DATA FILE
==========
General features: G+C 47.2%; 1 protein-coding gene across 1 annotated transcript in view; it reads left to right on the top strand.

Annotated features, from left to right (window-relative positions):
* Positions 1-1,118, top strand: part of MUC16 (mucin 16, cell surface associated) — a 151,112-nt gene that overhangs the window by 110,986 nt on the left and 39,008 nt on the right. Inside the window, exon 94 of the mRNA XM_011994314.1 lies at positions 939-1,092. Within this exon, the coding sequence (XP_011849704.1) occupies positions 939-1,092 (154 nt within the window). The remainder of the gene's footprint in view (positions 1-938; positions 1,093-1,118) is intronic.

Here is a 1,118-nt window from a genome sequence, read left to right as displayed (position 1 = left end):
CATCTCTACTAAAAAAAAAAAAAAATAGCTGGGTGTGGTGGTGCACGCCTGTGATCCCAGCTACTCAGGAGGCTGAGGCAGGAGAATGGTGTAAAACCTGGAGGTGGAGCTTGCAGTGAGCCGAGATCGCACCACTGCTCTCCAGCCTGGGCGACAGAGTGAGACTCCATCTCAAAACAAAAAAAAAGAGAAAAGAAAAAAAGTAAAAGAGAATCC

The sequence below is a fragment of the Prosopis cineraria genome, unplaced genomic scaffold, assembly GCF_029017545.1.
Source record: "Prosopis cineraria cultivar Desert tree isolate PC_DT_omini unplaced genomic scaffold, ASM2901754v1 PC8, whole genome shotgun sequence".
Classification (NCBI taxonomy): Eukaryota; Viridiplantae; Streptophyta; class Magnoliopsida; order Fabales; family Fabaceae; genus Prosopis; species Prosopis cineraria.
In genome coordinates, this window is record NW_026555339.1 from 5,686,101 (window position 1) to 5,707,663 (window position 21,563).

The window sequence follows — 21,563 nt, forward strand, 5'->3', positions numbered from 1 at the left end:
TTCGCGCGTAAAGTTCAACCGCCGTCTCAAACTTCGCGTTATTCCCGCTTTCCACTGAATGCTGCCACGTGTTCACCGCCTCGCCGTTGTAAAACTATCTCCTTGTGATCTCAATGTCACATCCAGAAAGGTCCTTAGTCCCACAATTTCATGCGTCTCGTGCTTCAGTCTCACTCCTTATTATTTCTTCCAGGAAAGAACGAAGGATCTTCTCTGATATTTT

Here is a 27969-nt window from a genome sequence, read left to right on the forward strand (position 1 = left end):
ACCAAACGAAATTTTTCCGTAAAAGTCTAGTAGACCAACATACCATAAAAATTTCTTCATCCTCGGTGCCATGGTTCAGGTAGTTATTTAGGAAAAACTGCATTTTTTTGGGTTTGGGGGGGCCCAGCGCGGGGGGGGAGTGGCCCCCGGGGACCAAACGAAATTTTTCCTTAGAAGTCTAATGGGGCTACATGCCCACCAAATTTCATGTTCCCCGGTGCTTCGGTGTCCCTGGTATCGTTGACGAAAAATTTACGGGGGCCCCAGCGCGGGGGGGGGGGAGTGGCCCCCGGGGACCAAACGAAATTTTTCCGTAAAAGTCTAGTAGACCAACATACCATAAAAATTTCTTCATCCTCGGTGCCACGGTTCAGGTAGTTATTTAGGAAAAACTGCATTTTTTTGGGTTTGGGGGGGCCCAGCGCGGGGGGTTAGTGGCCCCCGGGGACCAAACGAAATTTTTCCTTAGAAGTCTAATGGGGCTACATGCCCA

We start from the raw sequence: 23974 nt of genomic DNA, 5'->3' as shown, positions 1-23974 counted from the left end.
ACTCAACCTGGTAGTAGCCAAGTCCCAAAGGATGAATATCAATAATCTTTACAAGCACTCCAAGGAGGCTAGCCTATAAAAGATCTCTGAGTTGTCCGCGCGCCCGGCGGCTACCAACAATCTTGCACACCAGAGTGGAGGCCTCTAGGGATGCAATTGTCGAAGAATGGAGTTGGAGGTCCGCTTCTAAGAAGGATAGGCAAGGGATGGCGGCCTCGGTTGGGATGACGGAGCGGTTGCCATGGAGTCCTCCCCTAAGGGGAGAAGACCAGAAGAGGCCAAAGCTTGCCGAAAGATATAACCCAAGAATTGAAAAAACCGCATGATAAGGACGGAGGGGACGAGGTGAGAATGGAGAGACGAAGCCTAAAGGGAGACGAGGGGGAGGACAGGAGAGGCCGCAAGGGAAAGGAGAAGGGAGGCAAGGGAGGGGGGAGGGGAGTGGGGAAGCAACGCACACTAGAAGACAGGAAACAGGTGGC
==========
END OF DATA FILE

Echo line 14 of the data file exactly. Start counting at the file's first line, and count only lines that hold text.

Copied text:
We start from the raw sequence: 23974 nt of genomic DNA, 5'->3' as shown, positions 1-23974 counted from the left end.